Sunday, March 20, 2011

The Long War – Conflict, Crisis & Militant Myths

“Damn it all! all this our South stinks peace.
You whoreson dog, Papiols, come! Let's to music!
I have no life save when the swords clash.
But ah! when I see the standards gold, vair, purple, opposing
And the broad fields beneath them turn crimson,
Then howls my heart nigh mad with rejoicing. ”

Verse 1 – Sestina Altaforte, by Ezra Pound

Riots in Egypt, riots in Bahrain, riots in Greece, and now war in Libya, the breaching beast of globalization will have no bloodless birth. Conflict is the price of emergent paradigms; whether it’s polemical rants or missile strikes, a new world is no easy child to bear.

With the shooting in Arizona we saw the power of words and images to create an atmosphere where a subtle spark in the mind of the right individual can lead them to wing off in a violent purgation of their inner demons. Take that to the level of an entire society, and we see the roots of global conflict.

The conflict currently raging in the Middle East and Northern Africa are logical proofs for the powerful marriage of λόγος (logos) and τέχνη (tekhne), language and art, rhetoric and artifice. Communications spurred by technical proficiency engage directly with the immediate mind of individuals and cultures, allowing for slow seeding with the social equivalent of SEO. Produce a cultural script with the proper terms, and then bring it to life by working those terms into the narrative of your choosing. Or use preexisting cultural scripts and reformat the keywords to fit your meaning, repeat across all mediated outlets and let simmer until it starts to spark.

Myth draws out images from the ever present plenum, the chaotic matrix where all possibility resides. Myth sculpts raw energy into motivating forces that act on the culture to produce tangible results. Sound, narrative and image reproduce the potential for action and build guidelines for actualization. When this is used for militant ends we “see the standards gold, vair, purple, opposing ; And the broad fields beneath them turn crimson.”

We write our wars against the standards of the divinized rights of humanity, but the underlying truth still shows up the artificial script. A Κρίσις (Krisis) is the ‘turning point in a disease’, pointing to a trial that separates the healthy from the unhealthy, the gold from the dross, sometimes it’s even rendered as ‘judgement’. A crisis in society marks the point at which the social infrastructure is tested, Violent lesions break out on the surface, the poison pushes out through the skin.

Last night I met three kids from the Navy, barely 18, it was 4am and they were wandering the streets waiting for a 6:30 train. They had taken two trains, and traveled for at least 3 hours to go dancing at a local club. As I walked past them and down the street I noticed the headlines and realized that “Gadhafi Vows to Defeat Western Forces” and “Gadhafi warns of ‘long-drawn war’ after airstrikes” meant that these kids might not have very many opportunities to dance in the coming years. Last night may be one of the last good memories they have of quiet suburban streets and the minor inconvenience of public transit.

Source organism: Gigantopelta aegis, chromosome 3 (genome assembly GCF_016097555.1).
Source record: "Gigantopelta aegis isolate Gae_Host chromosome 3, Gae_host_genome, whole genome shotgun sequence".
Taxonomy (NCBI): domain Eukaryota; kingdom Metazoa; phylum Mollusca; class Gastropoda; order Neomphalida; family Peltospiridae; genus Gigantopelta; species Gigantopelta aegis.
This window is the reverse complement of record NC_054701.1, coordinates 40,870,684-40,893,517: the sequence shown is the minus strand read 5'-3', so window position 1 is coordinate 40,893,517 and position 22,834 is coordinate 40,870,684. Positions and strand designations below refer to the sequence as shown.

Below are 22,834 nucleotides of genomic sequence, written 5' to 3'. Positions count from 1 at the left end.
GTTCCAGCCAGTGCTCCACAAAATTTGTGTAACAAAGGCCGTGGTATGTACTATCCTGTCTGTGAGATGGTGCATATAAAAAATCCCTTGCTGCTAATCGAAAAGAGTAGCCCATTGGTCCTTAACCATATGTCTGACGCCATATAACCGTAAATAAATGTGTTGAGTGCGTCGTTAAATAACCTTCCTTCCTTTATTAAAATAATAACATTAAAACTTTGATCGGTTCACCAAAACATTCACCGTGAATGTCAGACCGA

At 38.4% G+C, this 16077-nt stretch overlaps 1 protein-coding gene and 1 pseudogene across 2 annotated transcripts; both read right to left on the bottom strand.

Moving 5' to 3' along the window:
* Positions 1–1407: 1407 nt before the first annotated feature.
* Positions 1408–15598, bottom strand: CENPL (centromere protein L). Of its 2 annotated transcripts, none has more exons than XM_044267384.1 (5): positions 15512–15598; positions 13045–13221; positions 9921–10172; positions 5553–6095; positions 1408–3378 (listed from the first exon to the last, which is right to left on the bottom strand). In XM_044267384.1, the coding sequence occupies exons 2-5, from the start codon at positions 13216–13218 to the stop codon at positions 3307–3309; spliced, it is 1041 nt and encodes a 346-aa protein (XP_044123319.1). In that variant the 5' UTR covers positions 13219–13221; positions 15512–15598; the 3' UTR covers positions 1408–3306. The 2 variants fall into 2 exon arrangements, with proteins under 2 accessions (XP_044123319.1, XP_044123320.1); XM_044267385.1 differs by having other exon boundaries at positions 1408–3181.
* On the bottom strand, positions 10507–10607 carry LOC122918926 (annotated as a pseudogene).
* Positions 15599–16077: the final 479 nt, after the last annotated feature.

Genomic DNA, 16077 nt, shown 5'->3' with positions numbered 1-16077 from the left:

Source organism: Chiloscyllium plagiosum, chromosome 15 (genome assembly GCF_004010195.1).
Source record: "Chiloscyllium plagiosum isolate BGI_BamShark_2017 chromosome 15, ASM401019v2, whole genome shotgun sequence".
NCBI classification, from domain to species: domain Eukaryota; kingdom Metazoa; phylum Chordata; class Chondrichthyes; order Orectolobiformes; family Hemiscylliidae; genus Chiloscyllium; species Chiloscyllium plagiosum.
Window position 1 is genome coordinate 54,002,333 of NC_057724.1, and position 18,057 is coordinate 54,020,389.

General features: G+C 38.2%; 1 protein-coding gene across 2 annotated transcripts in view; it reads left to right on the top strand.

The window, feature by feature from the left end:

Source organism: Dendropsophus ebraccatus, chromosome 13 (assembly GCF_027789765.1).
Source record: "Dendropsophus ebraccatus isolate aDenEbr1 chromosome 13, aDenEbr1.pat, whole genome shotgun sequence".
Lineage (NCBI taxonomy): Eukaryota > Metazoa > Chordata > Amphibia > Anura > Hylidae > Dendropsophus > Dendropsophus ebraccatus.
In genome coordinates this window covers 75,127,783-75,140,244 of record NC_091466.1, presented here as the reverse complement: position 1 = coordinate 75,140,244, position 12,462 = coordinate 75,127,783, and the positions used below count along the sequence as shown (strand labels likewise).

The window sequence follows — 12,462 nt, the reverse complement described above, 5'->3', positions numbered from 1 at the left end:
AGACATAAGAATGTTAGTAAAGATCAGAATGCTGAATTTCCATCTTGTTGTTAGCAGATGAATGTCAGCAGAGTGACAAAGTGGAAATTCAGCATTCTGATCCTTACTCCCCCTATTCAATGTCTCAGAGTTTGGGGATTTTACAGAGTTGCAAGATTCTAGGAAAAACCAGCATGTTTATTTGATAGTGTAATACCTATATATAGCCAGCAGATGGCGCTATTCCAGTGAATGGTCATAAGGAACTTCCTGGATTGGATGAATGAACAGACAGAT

Here is where the myths steps forward, to reenact the event in light of some broader narrative that reads “crimson” in place of pain. Stories clad in symbols rewrite the horror, and pave the way for the true long war, the continuous conflict raging since the first stone was set and civilization rose out of the crisis of nature ravaged by an orgy of technical hubris. The news writes ‘raining missles’ and authorizes a vision that keeps corpses in the background, and the light opens on our sons and daughters dancing to a song of war, awaiting the spark of life in their eyes to dim as “the broad fields beneath them turn crimson,”

“I tell you that I find no such savor in eating butter and sleeping, as when I hear cried "On them!" and from both sides hear horses neighing through their head-guards, and hear shouted "To aid! To aid!" and see the dead with lance truncheons, the pennants still on them, piercing their sides.

Barons! put in pawn castles, and towns, and cities before anyone makes war on us.

Papiol, be glad to go speedily to "Yea and Nay", and tell him there's too much peace about.”

- Be'm platz lo gais temps de pascor, by Bertran de Born (trans. Ezra Pound)

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David Metcalfe is an independent researcher and artist focusing on the interstices of art, culture, and consciousness. He is author of “Of Dice and Divinity – Some Thoughts on Gambling and the Western Tradition,” forthcoming in The Immanence of Myth.

Writing and scrawling regularly for The Eyeless Owl, his illustrations were brought to life in the animated collaborative grotesquery A Serious Enquiry Into the Vulgar Notion of Nature featured at select venues in downtown Chicago during the Spring and Fall of 2010. He also co-hosts The Art of Transformations study group with support from the International Alchemy Guild.

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Pre-order a copy of The Immanence of Myth, published by Weaponized in July 2011.

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